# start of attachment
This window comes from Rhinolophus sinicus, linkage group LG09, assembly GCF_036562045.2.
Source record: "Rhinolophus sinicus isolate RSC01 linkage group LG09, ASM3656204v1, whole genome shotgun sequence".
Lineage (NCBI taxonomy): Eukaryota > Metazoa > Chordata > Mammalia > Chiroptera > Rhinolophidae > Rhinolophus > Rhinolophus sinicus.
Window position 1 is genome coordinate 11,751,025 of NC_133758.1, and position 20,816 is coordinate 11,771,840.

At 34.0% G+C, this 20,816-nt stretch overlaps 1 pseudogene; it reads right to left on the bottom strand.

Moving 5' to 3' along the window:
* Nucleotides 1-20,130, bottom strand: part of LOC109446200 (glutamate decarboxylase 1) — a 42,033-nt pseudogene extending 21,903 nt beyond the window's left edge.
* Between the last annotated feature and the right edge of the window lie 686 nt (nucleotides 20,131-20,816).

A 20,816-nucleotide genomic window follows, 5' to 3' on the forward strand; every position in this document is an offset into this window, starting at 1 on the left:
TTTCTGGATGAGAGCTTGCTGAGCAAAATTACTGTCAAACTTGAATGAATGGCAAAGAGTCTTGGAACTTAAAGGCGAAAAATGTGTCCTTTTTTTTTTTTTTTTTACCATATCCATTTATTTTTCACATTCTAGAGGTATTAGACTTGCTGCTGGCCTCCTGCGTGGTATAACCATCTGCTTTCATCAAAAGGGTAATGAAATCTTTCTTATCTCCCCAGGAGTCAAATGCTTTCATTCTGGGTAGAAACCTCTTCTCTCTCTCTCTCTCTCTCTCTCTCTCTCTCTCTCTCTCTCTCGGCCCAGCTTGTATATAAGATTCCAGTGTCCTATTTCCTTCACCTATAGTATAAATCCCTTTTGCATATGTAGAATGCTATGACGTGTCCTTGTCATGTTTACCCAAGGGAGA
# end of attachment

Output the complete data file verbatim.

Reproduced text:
This window comes from Rhinolophus sinicus, linkage group LG09, assembly GCF_036562045.2.
Source record: "Rhinolophus sinicus isolate RSC01 linkage group LG09, ASM3656204v1, whole genome shotgun sequence".
Lineage (NCBI taxonomy): Eukaryota > Metazoa > Chordata > Mammalia > Chiroptera > Rhinolophidae > Rhinolophus > Rhinolophus sinicus.
Window position 1 is genome coordinate 11,751,025 of NC_133758.1, and position 20,816 is coordinate 11,771,840.

At 34.0% G+C, this 20,816-nt stretch overlaps 1 pseudogene; it reads right to left on the bottom strand.

Moving 5' to 3' along the window:
* Nucleotides 1-20,130, bottom strand: part of LOC109446200 (glutamate decarboxylase 1) — a 42,033-nt pseudogene extending 21,903 nt beyond the window's left edge.
* Between the last annotated feature and the right edge of the window lie 686 nt (nucleotides 20,131-20,816).

A 20,816-nucleotide genomic window follows, 5' to 3' on the forward strand; every position in this document is an offset into this window, starting at 1 on the left:
TTTCTGGATGAGAGCTTGCTGAGCAAAATTACTGTCAAACTTGAATGAATGGCAAAGAGTCTTGGAACTTAAAGGCGAAAAATGTGTCCTTTTTTTTTTTTTTTTTACCATATCCATTTATTTTTCACATTCTAGAGGTATTAGACTTGCTGCTGGCCTCCTGCGTGGTATAACCATCTGCTTTCATCAAAAGGGTAATGAAATCTTTCTTATCTCCCCAGGAGTCAAATGCTTTCATTCTGGGTAGAAACCTCTTCTCTCTCTCTCTCTCTCTCTCTCTCTCTCTCTCTCTCTCTCTCGGCCCAGCTTGTATATAAGATTCCAGTGTCCTATTTCCTTCACCTATAGTATAAATCCCTTTTGCATATGTAGAATGCTATGACGTGTCCTTGTCATGTTTACCCAAGGGAGA